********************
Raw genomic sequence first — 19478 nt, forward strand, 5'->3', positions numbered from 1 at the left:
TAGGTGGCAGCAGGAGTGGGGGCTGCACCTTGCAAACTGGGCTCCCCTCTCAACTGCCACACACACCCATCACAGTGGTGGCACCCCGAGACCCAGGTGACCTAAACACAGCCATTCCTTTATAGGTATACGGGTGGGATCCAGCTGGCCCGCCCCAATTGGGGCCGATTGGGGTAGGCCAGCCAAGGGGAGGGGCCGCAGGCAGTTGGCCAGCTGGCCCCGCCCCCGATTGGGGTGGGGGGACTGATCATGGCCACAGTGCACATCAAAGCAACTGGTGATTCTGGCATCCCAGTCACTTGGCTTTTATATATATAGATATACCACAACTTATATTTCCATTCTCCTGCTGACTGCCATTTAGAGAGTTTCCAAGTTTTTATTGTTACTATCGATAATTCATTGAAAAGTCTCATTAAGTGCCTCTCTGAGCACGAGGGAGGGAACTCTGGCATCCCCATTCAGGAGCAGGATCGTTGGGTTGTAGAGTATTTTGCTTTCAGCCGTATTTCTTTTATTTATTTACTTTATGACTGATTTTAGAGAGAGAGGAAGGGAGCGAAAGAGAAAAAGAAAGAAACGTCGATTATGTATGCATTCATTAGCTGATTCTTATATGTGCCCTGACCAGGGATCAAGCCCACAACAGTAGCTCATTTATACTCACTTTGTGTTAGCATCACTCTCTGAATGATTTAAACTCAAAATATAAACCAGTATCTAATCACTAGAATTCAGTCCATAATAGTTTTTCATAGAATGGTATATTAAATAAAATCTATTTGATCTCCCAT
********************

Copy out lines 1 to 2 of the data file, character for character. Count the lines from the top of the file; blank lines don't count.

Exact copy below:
Raw genomic sequence first — 19478 nt, forward strand, 5'->3', positions numbered from 1 at the left:
TAGGTGGCAGCAGGAGTGGGGGCTGCACCTTGCAAACTGGGCTCCCCTCTCAACTGCCACACACACCCATCACAGTGGTGGCACCCCGAGACCCAGGTGACCTAAACACAGCCATTCCTTTATAGGTATACGGGTGGGATCCAGCTGGCCCGCCCCAATTGGGGCCGATTGGGGTAGGCCAGCCAAGGGGAGGGGCCGCAGGCAGTTGGCCAGCTGGCCCCGCCCCCGATTGGGGTGGGGGGACTGATCATGGCCACAGTGCACATCAAAGCAACTGGTGATTCTGGCATCCCAGTCACTTGGCTTTTATATATATAGATATACCACAACTTATATTTCCATTCTCCTGCTGACTGCCATTTAGAGAGTTTCCAAGTTTTTATTGTTACTATCGATAATTCATTGAAAAGTCTCATTAAGTGCCTCTCTGAGCACGAGGGAGGGAACTCTGGCATCCCCATTCAGGAGCAGGATCGTTGGGTTGTAGAGTATTTTGCTTTCAGCCGTATTTCTTTTATTTATTTACTTTATGACTGATTTTAGAGAGAGAGGAAGGGAGCGAAAGAGAAAAAGAAAGAAACGTCGATTATGTATGCATTCATTAGCTGATTCTTATATGTGCCCTGACCAGGGATCAAGCCCACAACAGTAGCTCATTTATACTCACTTTGTGTTAGCATCACTCTCTGAATGATTTAAACTCAAAATATAAACCAGTATCTAATCACTAGAATTCAGTCCATAATAGTTTTTCATAGAATGGTATATTAAATAAAATCTATTTGATCTCCCAT